Will get the F 35 drone wing men

Military technologyThe new drone war

On a military site near Bordeaux, lined with coniferous forests, a mini drone is supposed to rise on this windless, sunny morning. Two men sit at a large folding table next to the runway with opened suitcases in which computers are mounted. The telepilot.

A "telepilot" controls a drone from a computer terminal so small that it fits in a small suitcase. (Photo: Tom Schimmeck)

They click and tap, they speak into their headsets, give instructions to the third man, who, perhaps 50 paces away, starts a small helicopter - like a lawnmower. The rotor blades rotate at about belly height. Post 1 controls the values ​​and controls, Post 2 operates the video eye under the machine. The audience can follow the camera image on a large monitor. The "copter" purrs across the site, making circles. Stand still in the air. The lady at the microphone explains that he can explore the terrain and monitor pipelines. Throwing off even a small load. One click of the mouse - and a little bag of indefinite content falls to the floor.

Jean-Marc Masenelli, head of Survey Copter. Part of the Airbus group.

"About 95 percent of our customers are military or paramilitary - that is, security forces, gendarmerie, police."

Masenelli follows the little aviator's feats with satisfaction.

A small drone of the type "Surveycopter" from Airbus (Photo: Tom Schimmeck)

"We want to develop in export markets - especially in Southeast Asia, the Middle East, Africa and the Gulf."

But there are also export restrictions there.

"Sure. All of our drone systems are classified as war material by the French government. That means: we have to obtain a license before exporting. And of course there are also countries and customers that are on the black list."

"Blacklisté" he says in French English.

Business, the director reveals, is not going badly.



(YouTube channel of the US Department of Defense: Targeted killing of "heavily armed insurgents" in Baghdad on April 10, 2008 by a UAV - unmanned aerial vehicle - of the US military or coalition forces)



Billions in business with unmanned aerial vehicles

The French Air Force Base 106 - a huge area right next to Bordeaux-Merignac Airport. From here Général de Gaulle left France in 1940 before the advancing Nazi troops. Shooting ranges, sheds, sports facilities, barbed wire. Housing, classrooms, even a small church. Access only with special permission. A shuttle bus transports guests to the exhibition halls. At the entrance a whole squadron of very young, slim, friendly French women is smiling.

A man's world begins behind it. Business suits and uniforms. The military-industrial complex. The "Air Defense Support Show", which mutates into a European drone exhibition. Is it true what many say: that the US and Israel are unreachable in terms of drone technology? That Europe can hardly catch up?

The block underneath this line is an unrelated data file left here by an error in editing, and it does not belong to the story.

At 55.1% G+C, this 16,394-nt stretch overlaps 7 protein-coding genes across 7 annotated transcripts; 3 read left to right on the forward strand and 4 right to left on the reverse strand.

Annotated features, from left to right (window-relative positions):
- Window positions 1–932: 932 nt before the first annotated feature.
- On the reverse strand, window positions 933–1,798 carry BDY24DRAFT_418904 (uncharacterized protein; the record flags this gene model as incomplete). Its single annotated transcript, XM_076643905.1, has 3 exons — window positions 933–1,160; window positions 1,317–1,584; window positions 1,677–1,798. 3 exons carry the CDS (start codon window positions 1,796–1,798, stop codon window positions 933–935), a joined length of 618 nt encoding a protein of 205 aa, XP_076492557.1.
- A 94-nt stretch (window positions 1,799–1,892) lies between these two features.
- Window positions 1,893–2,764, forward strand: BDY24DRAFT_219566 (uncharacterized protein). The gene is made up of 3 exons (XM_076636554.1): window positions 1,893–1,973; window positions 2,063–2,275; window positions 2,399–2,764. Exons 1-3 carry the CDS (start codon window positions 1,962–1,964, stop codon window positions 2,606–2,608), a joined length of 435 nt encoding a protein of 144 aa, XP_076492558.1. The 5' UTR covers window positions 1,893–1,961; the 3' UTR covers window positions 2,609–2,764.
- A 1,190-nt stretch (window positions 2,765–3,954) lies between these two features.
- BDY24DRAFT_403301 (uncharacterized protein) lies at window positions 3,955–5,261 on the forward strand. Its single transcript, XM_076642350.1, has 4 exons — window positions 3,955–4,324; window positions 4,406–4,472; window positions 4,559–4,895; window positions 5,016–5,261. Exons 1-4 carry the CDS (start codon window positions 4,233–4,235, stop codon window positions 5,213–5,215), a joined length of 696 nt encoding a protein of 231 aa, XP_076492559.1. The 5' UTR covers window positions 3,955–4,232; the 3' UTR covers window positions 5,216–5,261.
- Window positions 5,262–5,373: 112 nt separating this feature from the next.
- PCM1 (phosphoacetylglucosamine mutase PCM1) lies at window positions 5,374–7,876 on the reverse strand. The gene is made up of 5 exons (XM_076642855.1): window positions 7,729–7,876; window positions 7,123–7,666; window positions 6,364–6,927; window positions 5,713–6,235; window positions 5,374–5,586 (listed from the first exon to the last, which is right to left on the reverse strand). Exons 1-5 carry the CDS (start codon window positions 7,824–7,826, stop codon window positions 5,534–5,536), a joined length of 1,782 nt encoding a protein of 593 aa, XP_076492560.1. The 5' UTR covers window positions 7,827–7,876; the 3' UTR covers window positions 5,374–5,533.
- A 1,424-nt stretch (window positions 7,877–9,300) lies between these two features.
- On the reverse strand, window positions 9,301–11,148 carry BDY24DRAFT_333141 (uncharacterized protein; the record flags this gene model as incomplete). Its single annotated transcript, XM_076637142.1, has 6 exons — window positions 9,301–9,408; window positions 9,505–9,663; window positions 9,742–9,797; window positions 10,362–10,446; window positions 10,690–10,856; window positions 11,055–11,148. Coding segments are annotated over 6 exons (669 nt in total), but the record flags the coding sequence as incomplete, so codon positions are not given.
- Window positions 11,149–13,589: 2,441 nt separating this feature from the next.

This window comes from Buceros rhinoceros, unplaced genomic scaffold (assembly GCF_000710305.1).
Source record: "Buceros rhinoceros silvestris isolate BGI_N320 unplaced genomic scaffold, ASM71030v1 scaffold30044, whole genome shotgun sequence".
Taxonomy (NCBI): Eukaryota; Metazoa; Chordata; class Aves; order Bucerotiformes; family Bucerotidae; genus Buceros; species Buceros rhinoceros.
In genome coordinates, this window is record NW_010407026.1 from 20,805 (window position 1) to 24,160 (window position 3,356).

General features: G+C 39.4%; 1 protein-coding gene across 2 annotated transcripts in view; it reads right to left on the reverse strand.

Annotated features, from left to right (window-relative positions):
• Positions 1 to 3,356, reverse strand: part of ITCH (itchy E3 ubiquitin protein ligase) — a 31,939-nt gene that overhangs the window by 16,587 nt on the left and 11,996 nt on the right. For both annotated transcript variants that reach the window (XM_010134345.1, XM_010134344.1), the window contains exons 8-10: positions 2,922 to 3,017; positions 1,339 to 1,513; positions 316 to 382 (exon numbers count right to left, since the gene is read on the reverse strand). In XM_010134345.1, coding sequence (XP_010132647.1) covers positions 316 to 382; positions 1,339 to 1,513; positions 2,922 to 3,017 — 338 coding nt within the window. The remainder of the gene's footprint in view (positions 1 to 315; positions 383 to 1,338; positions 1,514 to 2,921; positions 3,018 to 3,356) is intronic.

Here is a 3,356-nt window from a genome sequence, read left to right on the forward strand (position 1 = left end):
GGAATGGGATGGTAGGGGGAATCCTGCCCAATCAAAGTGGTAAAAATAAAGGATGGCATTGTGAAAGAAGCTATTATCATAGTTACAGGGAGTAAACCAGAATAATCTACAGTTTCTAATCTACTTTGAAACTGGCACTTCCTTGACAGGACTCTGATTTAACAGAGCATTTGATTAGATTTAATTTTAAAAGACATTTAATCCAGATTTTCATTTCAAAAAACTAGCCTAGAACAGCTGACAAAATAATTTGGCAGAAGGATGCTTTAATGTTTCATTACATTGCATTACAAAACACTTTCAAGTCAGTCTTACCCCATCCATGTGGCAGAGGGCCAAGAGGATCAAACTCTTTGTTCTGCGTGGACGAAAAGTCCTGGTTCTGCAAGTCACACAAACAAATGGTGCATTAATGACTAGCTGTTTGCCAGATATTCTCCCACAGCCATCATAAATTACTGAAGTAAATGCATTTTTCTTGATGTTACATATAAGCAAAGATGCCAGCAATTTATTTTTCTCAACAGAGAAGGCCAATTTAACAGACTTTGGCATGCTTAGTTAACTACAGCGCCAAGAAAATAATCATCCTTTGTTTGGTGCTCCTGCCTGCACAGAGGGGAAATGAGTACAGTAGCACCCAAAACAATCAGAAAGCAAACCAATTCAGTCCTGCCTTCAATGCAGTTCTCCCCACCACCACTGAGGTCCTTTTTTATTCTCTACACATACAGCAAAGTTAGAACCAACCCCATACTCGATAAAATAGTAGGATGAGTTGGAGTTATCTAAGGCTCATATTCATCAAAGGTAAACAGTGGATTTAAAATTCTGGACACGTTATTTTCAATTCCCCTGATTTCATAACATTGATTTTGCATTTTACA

"Yes and no. There are different categories of drones. What you say may apply to very large MALE drones, to tactical drones. And we at Airbus are working hard to counteract this view of things a little That doesn't apply to the drones in my field, the mini-drones. Sure, we have American and Israeli competition, yes. But we are about to beat them. "

A MALE 2020 drone at the military fair in Bordeaux (Photo: Tom Schimmeck)

In 2013 the Austrian Ministry of Defense ordered six of its "tracker" systems with 18 aircraft. Each weighing barely eight kilos. They disappear as a kit together with the control unit in two rucksacks. And, Masenelli promises, they will be ready for use in less than ten minutes. If they are simply thrown into the air, they fly for up to an hour and a half, driven by two electric motors.

There is certainly an enormous market for the military in Africa, Asia and South America. In the civil sector, it is more difficult. Because there are still no real regulations for the airspace.

"That works a bit as a brake."

Unmanned aerial vehicles are set to become a billion-dollar business worldwide.

"But I think it will take another five to ten years before it really takes off and becomes a real market."

In the exhibition hall, the large stands of the armaments companies shine: Airbus Defense and Space, Dassault Aviation, Thales. In between there are manufacturers of cameras, propellers, motors and all sorts of other accessories. The Aquitaine region in southwest France is trying to establish itself as a future location for the drone business. As "aerospace valley". A competition to California. There are factories, specialist firms, research facilities, and military bases here. And several test sites for drones and missiles. France senses a future business and wants to be a pioneer. It is said that 1,000 "drone pilots" already have a license for France.

Israel is one of the pioneers in unmanned technology